FRANCIS BACON, Anglo-Irish painter, born (d. 1992); Irish figurative painter. He was a collateral descendant of the Elizabethan philosopher Francis Bacon. His artwork is well known for its bold, austere, and often grotesque or nightmarish imagery. Bacon discovered that he attracted a certain type of rich man, an attraction he was quick to take advantage of, having developed a taste for good food and wine. One of the men was an ex-army friend of his father, another breeder of race-horses, named Harcourt-Smith. Bacon later claimed that his father had asked this friend to take him ‘in-hand’ and ‘make a man of him’. Francis had a difficult relationship with his father, once admitting to being sexually attracted to him. Doubtless, Eddy Bacon was aware of his friend’s reputation for virility, but not of his penchant for young men.
In the early Spring of 1927 Bacon was taken by Harcourt-Smith to the opulent, decadent, “wide open” Berlin of the Weimar Republic, staying together at the Hotel Adlon. It is likely that Bacon saw Fritz Lang’s Metropolis at this time.
Bacon spent two months in Berlin, though Harcourt-Smith left after just one — “He soon got tired of me, of course, and went off with a woman…I didn’t really know what to do, so I hung on for a while, and then, since I’d managed to keep a bit of money, I decided to go to Paris.”
Bacon then spent the next year and a half in Paris. He met Yvonne Bocquentin, pianist and connoisseur, at the opening of an exhibition. Aware of his own need to learn French, Bacon lived for three months with Madame Bocquentin and her family at their house near Chantilly. At the Château de Chantilly (Musée Condé) he saw Nicholas Poussin’s Massacre of the Innocents, a painting to which he was often to refer in his own later work.
From Chantilly, Bacon went to an exhibition that was largely to inspire him to take up painting. His visit to a 1927 exhibition of 106 drawings by Picasso at the Galerie Paul Rosenberg, Paris, aroused his artistic interest, and he often took the train into Paris five or more times a week to see shows and art exhibitions.
Bacon saw Abel Gance’s epic silent film Napoléon at the Paris Opera when it premiered in April 1927. From the autumn of 1927, Bacon stayed at the Paris Hotel Delambre in Montparnasse. In 1929 he met Eric Hall at the Bath Club, Dover Street, London, where Bacon was working at the telephone exchange. Hall (who was general manager of Peter Jones) was to be both patron and lover to Bacon, in an often torturous relationship.
Douglas Cooper, then curator (and part owner/co-director with Fred Mayor) of the Mayor Gallery, in Cork Street, arranged for one of Bacon’s paintings, Women in the Sunlight (destroyed without trace), to be included a group show in April 1933.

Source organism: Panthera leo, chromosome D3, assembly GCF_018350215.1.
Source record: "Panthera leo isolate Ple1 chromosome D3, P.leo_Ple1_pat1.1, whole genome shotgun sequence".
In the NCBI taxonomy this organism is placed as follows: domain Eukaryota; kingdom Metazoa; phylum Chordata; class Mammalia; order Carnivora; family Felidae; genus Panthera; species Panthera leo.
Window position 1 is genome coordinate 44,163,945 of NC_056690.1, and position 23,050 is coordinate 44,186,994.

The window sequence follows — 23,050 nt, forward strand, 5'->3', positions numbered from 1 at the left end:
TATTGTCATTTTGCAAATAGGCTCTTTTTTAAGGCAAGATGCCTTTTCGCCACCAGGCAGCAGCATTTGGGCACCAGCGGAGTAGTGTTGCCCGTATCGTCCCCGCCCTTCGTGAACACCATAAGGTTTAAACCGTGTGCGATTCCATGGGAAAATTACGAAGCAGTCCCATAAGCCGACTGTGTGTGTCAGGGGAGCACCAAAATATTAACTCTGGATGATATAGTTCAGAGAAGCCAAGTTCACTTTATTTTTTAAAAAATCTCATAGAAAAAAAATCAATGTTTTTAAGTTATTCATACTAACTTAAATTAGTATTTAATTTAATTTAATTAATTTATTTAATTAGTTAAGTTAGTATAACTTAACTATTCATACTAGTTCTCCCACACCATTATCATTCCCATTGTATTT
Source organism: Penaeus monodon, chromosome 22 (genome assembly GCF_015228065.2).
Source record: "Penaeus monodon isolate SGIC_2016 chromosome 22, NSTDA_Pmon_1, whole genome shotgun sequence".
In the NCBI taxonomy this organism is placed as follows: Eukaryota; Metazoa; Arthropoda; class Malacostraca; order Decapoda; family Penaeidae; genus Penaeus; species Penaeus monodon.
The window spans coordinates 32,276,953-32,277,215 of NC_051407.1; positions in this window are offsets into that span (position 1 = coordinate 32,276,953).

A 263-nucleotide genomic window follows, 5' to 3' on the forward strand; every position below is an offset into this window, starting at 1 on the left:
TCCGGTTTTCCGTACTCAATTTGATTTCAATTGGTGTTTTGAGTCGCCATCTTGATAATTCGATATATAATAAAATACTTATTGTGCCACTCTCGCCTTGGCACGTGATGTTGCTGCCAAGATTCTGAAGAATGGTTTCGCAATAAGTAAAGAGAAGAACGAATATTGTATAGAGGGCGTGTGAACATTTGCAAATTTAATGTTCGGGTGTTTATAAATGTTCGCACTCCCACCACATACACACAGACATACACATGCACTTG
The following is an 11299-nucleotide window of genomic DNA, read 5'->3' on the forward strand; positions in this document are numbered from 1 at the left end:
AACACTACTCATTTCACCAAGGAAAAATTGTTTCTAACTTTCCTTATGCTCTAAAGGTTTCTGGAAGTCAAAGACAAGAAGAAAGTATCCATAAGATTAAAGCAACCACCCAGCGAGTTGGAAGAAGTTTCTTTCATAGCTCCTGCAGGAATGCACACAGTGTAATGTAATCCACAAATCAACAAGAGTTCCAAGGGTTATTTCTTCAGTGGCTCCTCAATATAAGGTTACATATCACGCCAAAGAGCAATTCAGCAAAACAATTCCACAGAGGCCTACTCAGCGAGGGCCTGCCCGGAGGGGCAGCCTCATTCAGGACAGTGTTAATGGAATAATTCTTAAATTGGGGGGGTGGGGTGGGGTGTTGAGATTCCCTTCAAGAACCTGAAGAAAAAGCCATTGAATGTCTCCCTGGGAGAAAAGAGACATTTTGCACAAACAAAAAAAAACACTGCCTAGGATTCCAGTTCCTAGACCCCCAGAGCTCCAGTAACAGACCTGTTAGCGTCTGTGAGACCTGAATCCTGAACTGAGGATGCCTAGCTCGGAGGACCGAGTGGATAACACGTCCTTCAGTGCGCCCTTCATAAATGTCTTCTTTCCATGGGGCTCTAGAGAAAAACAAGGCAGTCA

It was also thanks to Cooper that Bacon’s Crucifixion (1933) was reproduced in Herbert Read’s book Art Now (opposite a 1929 Baigneuse by Picasso — plates 60/61). The publication was accompanied by an exhibition of the works, in October, at the Mayor Gallery, where Crucifixion (1933) was shown as Composition. 1933.
Crucifixion (1933) (oil on canvas) was subsequently purchased by Sir Michael Sadler (who, other than friends or relations, was the first to buy a painting), and who also commissioned a second version, Crucifixion (1933) (chalk, gouache and pencil), and sent Bacon an x-ray photograph of his own skull, with a request that he paint a portrait from it. Bacon duly incorporated the x-ray directly into The Crucifixion (1933).
In 1964, Bacon began a relationship with 39-year-old Eastender George Dyer, whom he met, he claimed, while the latter was burgling his apartment. A petty criminal with a history of juvenile detention and prison, Dyer was a somewhat tortured individual, insecure, alcoholic, appearance obsessed and never really fitting in within the bohemian set surrounding Francis. The relationship was stormy and in 1971, on the eve of Bacon’s major retrospective at the Paris Grand Palais, Dyer committed suicide in the hotel room they were sharing, overdosing on barbiturates. The event was recorded in Bacon’s 1973 masterpiece Triptych May-June 1973.
In 1974, Bacon met John Edwards, a young, illiterate, handsome Eastender with whom he formed one of his most enduring friendships, eventually bequeathing his £11m fortune to Edwards after his death.
Bacon died of a heart attack on April 28, 1992, in Madrid, Spain. Bacon bequeathed his entire estate (then valued at £11 million) to John Edwards after his death. Edwards, in turn, donated the contents of Francis Bacon’s chaotic studio at 7 Reece Mews, South Kensington, to the Hugh Lane gallery in Dublin. Bacon’s studio contents were moved and the studio carefully reconstructed in the gallery. Additionally draft materials, perhaps intended for destruction, were according to Canadian Barry Joule bequeathed to Joule who later forwarded most of the materials to create the Barry Joule Archive in Dublin with other parts of the collection given later to the Tate museum.
Bacon was disdainful of his early work and destroyed the majority of it. He also destroyed an unknown number of works throughout his lifetime, and fragments of canvases were found in his studio after his death. About the studio, Bacon remarked: “for me, chaos suggests images.” Bacon’s Soho life was portrayed by John Maybury, with Derek Jacobi as Bacon and Daniel Craig as George Dyer (with some lovely frontal nudity on Craig’s part) and with Tilda Swinton as Muriel Belcher, in the film Love is The Devil (1998), based on Daniel Farson’s 1993 biography The Gilded Gutter Life of Francis Bacon. Bacon is also cited in interviews with contemporary British artist Damien Hirst as being one of the latter’s principal influences.